Shilts makes the decision to publicly disclose for the first time that he is HIV positive. Shilts’s growing health struggles come quickly as he is then diagnosed as having AIDS. Shilts views as problematic the focus on his HIV status rather than the release of his new book, “Conduct Unbecoming.” Shilts has to limit his book tour to media interviews due to his declining health. The veracity with which Shilts answered earlier questions about his HIV status is explored; along with the ethics of what level of personal disclosure, gay men (or reporters) owe others. “Conduct Unbecoming” becomes a central part of the gay military ban discussion as movie rights to “And the Band Played On” are sold to HBO.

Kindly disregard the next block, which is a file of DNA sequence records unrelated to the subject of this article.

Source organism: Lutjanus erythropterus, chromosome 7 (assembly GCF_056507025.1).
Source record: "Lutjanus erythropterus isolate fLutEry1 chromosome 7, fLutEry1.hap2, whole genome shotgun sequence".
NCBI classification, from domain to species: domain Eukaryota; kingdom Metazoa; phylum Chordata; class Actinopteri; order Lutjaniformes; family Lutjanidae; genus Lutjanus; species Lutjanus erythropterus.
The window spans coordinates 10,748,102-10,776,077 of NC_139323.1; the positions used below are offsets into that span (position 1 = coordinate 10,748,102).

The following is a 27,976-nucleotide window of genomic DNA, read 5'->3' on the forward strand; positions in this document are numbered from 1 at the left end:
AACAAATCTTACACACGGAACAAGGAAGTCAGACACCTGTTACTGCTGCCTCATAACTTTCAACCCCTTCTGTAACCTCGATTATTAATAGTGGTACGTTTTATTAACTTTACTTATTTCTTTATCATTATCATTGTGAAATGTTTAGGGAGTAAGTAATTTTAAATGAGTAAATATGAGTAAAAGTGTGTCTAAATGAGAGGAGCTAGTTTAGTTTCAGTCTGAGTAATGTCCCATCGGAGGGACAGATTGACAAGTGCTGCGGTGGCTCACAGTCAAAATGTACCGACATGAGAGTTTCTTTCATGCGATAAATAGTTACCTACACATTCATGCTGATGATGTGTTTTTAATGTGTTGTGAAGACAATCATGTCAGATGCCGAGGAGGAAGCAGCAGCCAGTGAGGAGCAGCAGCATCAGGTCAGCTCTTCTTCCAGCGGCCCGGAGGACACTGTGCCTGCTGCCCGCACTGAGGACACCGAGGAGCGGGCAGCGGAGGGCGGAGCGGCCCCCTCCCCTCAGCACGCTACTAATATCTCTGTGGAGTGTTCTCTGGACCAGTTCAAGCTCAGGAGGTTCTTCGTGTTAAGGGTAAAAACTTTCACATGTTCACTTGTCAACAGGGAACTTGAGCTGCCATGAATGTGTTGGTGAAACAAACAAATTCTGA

Keywords: Conduct Unbecoming, HIV, Kaposi’s sarcoma, disclosing HIV status, HIV tests, William F. Buckley Jr, full-blown AIDS, AZT treatments, azido thymidine, Cleve Jones, Russian River, Guerneville California, Michael Denneny, Charlie Roses, Terry Gross, Larry King, Ted Koppel, Boston Globe, Los Angeles Times, New York Times, Jeffrey Schmalz, HBO, Home Box Office, movie contract, Robert Spottiswoode, Arnold Schulman, Lily Tomlin, Sir Ian McKellen, Matthew Modine, Alan Alda, Richard Gere, Phil Collins, Anjelica Huston, Steve Martin, Samuel Goldwyn Theatre, Academy of Motion Picture Arts & Sciences, Reed Shilts, Dawn Shilts, Kennedy Center
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